So we were picked up for our Volubilis day trip by Khamal from Meknes, in his car that seemed even more clapped out than yesterday now that we had hills to chug up and corners to negotiate. We took roundabouts in far too high a gear, sometimes stopping half way round (or occasionally right on top) to take a call on the mobile phone, or to have a friendly chat with the local policeman. There always seemed to be policemen standing on roundabouts. We were therefore somewhat surprised when we eventually arrived at Volubilis in less than an hour…
A Volubilis Day Trip
Being a bit of a history geek I’d had my eye on doing a Volubilis day trip for some time, and when we finally made it to the east of Morocco in October after several previous trips to the west, it was at the top of my list, right after Chefchaouen. We were staying in nearby Meknes, so it would’ve been rude not to make our own little pilgrimage to the best preserved archaeological site in Morocco.
Volubilis is a UNESCO world heritage site, a partly excavated Roman city between Meknes and Fes. As always, the Romans did well with their location, the city being built on fertile agricultural plains and prospering from local olive production – apparently the Moulay Idriss and Volubilis area is famous for it’s olives. Did you know not only are there green and black olives, there are also red and WHITE olives. And some are the size of a fist! Hubbie and I thought our driver Khamal was joking about the latter, but as our disbelieving laughter subsided we noticed that in the rear view mirror his eyes weren’t smiling. We’d just insulted one of his country’s main exports. Since neither hubbie nor I actually like olives (rather an inconvenience as we visit Morocco a lot!), we can perhaps be forgiven our ignorance.
The history bit…
Volubilis was initially a Phoenician settlement, built in the 3rd Century BC by this Semitic civilisation remembered for their maritime trading prowess. I know, situated in the middle of the country, the site would never have exactly been a ‘Volubilis-on-Sea’. I don’t make the rules! Called the ‘Traders in Purple’ they were famous for their monopoly on the dye of the Murex snail which was used to colour the clothing of the Royal family. But I digress…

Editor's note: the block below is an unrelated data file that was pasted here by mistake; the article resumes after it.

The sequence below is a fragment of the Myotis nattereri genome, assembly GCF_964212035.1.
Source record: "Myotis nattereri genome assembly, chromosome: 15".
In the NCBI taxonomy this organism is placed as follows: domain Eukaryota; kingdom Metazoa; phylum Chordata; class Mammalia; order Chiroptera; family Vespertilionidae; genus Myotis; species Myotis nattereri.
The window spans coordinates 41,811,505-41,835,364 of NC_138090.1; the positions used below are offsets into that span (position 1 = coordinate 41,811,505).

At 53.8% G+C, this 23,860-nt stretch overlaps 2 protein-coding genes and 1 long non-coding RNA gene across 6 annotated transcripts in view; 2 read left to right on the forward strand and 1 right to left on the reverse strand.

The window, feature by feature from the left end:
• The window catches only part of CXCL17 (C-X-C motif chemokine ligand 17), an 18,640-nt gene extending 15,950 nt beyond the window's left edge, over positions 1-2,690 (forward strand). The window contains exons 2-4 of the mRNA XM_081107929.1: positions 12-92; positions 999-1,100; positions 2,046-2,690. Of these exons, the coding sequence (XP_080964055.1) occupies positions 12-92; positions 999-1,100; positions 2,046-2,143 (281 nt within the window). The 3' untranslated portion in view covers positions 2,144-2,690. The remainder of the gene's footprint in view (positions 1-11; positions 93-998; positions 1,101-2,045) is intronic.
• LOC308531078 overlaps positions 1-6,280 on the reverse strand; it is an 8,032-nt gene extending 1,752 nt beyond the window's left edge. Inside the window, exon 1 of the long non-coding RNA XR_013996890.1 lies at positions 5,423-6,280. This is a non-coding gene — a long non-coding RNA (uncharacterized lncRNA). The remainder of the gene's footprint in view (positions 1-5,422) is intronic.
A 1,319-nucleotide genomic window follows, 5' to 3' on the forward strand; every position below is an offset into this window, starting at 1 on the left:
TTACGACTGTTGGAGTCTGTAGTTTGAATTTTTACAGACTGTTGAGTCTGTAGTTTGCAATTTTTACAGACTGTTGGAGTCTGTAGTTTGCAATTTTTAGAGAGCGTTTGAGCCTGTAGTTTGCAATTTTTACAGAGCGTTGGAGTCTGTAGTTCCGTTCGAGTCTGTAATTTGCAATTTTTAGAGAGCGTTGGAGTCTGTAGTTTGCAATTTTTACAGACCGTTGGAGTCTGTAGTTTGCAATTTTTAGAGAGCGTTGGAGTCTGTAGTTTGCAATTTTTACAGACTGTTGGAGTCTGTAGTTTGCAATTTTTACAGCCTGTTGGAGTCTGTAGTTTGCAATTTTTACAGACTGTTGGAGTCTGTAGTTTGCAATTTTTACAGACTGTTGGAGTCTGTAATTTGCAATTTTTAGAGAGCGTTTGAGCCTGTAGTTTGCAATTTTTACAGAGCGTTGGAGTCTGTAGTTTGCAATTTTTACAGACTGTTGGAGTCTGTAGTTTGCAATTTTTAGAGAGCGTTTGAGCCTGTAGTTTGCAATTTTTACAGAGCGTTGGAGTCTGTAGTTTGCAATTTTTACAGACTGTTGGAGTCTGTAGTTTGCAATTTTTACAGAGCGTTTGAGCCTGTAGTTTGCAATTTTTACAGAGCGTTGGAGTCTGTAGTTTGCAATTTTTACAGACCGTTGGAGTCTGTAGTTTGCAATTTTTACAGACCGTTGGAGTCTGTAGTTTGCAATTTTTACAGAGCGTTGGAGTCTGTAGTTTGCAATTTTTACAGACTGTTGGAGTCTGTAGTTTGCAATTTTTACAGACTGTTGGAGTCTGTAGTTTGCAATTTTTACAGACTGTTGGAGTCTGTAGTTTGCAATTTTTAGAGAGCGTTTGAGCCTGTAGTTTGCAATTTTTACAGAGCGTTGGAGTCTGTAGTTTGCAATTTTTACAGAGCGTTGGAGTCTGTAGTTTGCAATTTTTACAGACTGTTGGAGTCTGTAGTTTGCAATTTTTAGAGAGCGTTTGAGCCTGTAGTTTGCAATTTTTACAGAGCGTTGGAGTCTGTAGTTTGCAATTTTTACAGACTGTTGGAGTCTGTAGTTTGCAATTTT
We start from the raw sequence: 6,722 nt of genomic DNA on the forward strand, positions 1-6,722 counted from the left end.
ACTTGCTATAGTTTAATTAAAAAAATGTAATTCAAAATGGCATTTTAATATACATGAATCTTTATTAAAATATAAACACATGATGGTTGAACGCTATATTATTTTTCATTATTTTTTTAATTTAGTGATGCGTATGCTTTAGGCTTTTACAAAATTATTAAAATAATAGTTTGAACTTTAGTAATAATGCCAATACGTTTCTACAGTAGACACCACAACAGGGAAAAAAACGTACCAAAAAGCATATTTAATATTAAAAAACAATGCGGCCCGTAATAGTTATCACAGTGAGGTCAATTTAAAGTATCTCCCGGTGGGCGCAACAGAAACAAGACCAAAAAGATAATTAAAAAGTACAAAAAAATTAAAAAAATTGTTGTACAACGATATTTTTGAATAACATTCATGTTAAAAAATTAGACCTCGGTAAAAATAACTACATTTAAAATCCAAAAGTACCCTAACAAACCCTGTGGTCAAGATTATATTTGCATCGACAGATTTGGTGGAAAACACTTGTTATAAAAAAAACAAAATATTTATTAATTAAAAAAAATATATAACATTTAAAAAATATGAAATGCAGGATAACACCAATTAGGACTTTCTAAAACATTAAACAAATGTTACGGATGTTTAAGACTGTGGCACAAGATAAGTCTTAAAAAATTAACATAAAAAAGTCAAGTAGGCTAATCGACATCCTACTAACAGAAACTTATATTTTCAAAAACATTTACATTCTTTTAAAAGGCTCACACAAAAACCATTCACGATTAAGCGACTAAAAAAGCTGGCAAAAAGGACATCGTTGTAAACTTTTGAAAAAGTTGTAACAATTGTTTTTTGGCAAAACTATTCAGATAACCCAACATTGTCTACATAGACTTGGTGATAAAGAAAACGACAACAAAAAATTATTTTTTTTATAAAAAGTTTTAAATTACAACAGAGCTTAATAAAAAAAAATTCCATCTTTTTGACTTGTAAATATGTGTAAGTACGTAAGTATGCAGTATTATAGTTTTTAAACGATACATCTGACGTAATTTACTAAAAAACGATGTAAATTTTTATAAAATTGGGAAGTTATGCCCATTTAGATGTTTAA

Volubilis thrived under Roman rule from the 1st Century BC, growing to over 40 hectares and boating all the key elements of a Roman city – a basilica, triumphal arch and a temple.
Still impressive all these years later
All very impressive, but what stuck me the most were the mosaic floors in what were once rather magnificent town houses. Left open to the fierce sunlight for centuries, with no protection except a few bits of old rope to deter the more disrespectful tourists, these floors have been preserved so well that they could’ve been created just fifty years ago.
The Volubilis mosaics were mostly in houses at the posh end of town – you can tell it’s the posh end because it’s at the top of the hill…the wealth status of inhabitants declined with the gradient, in the general direction of the flow of effluent down the main street!.
The city fell to local tribesmen around 280AD and eventually became an early Islamic settlement and the seat of Moulay Idris ibn Abdallah, the founder of Morocco’s first imperial dynasty. Although the Roman hold on Volubilis didn’t survive, the remaining structures still stand stubborn and proud against the skyline.